What You Need to Know:
The football industry in Uganda and Africa as a whole has been growing exponentially, and with it, the role of football agents has become increasingly crucial.
These individuals act as intermediaries between players and clubs, negotiating contracts, transfers, and endorsements on behalf of their clients.
However, not all agents operate ethically, which has prompted FIFA to introduce new regulations aimed at cleaning up the industry.
The new FIFA Football Agent Regulations (FFAR) were approved by the FIFA Council on 16th December 2022 and will come into effect on 1st October 2023.
Under the new regulations, anyone wishing to operate as a football agent must possess a FIFA Football Agent License.
To obtain this license, one must submit a complete application via the FIFA Agent Platform, comply with the eligibility requirements, successfully pass the football agent exam conducted by FIFA, and pay an annual fee.
One of the significant changes under the FFAR is the requirement for agents to pass the FIFA exam.
This exam will be delivered online and will be conducted by FIFA as FUFA, the football association in Uganda, will be responsible for the logistical and administrative duties related to the exam.
The introduction of these new regulations is a significant blow to football agents in Uganda. Previously, anyone could act as an agent as long as they registered with FUFA and paid a fee.
However, with the new regulations, only those with a FIFA Football Agent License will be able to operate as agents.
This means that many agents who have been operating without proper qualifications or ethical considerations will be forced out of the industry.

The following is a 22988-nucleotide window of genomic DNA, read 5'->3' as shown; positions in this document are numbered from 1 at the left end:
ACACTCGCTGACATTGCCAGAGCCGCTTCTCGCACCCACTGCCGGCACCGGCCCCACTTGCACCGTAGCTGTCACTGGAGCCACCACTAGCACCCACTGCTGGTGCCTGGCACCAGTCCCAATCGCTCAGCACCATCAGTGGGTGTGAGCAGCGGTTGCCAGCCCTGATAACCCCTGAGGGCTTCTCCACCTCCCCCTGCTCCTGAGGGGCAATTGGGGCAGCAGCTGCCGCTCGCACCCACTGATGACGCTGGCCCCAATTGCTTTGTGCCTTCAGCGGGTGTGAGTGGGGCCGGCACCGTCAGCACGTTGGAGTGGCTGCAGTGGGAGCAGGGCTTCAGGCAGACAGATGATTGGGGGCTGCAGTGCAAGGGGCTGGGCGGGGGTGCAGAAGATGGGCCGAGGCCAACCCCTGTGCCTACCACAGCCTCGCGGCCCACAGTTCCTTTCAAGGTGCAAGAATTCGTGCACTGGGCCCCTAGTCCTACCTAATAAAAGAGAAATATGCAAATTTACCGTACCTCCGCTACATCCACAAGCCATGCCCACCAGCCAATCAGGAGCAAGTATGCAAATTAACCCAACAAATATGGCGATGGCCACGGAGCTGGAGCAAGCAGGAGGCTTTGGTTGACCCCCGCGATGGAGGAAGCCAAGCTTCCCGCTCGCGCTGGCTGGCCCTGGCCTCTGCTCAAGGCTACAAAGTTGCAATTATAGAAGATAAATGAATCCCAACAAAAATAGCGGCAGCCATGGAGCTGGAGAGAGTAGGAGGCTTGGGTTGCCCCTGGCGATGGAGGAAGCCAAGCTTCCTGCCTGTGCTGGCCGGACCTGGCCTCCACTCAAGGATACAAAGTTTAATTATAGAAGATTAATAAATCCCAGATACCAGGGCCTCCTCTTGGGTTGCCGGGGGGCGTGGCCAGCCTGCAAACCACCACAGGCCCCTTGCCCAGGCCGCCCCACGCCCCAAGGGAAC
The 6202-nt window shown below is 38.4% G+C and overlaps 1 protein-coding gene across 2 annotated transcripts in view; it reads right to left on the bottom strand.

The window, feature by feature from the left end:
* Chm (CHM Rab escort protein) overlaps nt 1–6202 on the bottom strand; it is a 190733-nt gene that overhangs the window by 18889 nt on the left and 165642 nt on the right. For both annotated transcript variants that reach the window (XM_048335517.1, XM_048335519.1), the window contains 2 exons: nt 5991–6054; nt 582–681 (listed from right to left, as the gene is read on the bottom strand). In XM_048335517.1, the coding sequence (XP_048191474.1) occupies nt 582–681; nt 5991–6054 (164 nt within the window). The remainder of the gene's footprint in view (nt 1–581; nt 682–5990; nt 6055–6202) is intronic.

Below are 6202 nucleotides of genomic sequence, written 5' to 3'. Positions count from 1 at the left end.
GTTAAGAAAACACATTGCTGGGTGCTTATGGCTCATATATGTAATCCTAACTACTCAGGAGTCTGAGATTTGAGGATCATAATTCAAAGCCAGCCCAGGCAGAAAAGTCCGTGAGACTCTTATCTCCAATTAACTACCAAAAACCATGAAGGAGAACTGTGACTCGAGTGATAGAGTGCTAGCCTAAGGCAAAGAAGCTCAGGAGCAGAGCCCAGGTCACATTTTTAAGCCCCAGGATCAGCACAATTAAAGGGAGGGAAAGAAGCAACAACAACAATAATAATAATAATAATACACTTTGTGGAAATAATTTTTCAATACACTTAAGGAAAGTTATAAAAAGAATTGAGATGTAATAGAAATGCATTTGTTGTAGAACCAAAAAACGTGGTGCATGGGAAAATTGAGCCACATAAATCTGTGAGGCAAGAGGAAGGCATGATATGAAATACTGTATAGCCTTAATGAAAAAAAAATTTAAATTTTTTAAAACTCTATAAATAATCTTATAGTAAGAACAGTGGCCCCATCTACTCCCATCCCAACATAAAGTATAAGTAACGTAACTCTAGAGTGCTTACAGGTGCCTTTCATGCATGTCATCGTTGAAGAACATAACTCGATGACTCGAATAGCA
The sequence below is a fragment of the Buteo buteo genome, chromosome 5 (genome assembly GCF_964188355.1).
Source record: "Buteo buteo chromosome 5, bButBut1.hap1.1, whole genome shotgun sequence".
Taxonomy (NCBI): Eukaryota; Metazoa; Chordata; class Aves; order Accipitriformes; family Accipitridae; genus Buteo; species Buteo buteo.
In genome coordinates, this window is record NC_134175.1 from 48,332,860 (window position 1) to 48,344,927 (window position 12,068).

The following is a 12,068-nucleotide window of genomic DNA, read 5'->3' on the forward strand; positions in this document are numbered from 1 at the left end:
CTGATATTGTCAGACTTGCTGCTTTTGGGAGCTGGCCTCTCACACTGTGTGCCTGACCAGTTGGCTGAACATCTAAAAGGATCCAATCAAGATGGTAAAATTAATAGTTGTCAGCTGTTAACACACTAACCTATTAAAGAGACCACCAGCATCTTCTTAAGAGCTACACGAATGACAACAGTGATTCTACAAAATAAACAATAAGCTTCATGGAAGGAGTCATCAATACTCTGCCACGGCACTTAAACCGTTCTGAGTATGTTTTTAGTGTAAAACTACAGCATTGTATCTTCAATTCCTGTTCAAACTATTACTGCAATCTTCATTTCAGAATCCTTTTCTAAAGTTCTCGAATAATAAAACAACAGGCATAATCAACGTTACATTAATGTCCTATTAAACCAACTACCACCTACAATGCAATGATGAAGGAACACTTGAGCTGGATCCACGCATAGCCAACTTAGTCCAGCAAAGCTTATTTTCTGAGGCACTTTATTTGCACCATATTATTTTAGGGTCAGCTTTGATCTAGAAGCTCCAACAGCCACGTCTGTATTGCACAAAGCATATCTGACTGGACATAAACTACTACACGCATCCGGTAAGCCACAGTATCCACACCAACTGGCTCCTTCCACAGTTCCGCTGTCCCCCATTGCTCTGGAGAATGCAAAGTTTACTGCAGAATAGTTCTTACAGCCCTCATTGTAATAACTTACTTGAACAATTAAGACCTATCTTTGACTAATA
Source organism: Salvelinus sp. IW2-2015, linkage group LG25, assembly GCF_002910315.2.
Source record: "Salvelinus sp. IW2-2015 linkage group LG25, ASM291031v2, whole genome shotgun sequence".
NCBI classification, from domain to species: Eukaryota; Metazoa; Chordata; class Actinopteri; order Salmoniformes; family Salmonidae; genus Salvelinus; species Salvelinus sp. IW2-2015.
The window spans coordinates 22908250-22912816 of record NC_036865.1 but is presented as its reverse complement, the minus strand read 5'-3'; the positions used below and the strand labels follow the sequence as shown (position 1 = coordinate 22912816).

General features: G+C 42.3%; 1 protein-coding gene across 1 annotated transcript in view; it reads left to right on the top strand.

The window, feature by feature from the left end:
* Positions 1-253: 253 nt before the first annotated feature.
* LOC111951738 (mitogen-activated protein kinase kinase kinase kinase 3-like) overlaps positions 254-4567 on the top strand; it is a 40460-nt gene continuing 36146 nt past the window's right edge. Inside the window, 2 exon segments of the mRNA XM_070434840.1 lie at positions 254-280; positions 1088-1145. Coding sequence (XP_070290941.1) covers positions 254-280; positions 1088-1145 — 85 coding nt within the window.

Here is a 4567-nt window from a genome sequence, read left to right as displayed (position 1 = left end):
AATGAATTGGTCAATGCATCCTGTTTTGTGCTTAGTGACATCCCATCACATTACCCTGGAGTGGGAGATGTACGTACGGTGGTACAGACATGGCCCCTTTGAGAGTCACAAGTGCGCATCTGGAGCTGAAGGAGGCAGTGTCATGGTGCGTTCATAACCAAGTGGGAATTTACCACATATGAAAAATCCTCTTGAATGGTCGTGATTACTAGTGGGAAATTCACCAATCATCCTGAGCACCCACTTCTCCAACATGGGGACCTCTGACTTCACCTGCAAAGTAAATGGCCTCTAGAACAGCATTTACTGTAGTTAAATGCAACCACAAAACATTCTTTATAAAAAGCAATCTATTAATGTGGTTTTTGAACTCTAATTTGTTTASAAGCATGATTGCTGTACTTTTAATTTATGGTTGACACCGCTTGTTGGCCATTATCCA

In Uganda, football agents have come under scrutiny in recent years, with reports of corruption, bribery, and exploitation of young players.
The new regulations aim to address these issues by ensuring that only qualified and reputable individuals can act as agents. It will also make it easier to hold agents accountable for any unethical behavior.
Antony Samson Samuel Kingue, the owner of ASSK sports agency, has been instrumental in managing the careers of players such as URA and National team goalkeeper Nafian Alionzi, Wakiso Giants’ Titus Ssematimba, and center back Hillary Mukundane among others.
Meanwhile, Sepuya INC Agency has played a crucial role in the success of Vipers’ Ibrahim Orit, URA’s Viane Sekajugo, and KCCA center forward Muhammad Shaban.
Prosper Sports Agency has also made a name for itself, representing players such as Marvin Youngman, a central midfielder at Vipers, Moses Waiswa, another midfielder but with KCCA, right-back Gavin Kizito, and Charles Lwanga who is also at KCCA.
FEMO Intermediar, on the other hand, is responsible for managing 24-year-old KCCA right-winger Rogers Mato Kassim and Express’ Abubaker Kasule.
In Uganda’s sporting landscape, while a number of reputable agencies exist, there are numerous others who seem to have taken on roles without merit.
These individuals often receive appointments from those with personal connections, including family, friends, parents, or even coaches.
Such actions can raise questions about the legitimacy of their involvement in the industry, prompting scrutiny from those within the sports community.
The new FIFA Football Agent Regulations are a positive step towards cleaning up the football industry and ensuring that players are adequately protected.
While it may be bad news for some agents in Uganda who have been operating without proper qualifications or ethical considerations, it is good news for the sport as a whole.
By ensuring that only qualified and reputable individuals can act as agents, the regulations will help to promote fairness, transparency, and integrity in the industry.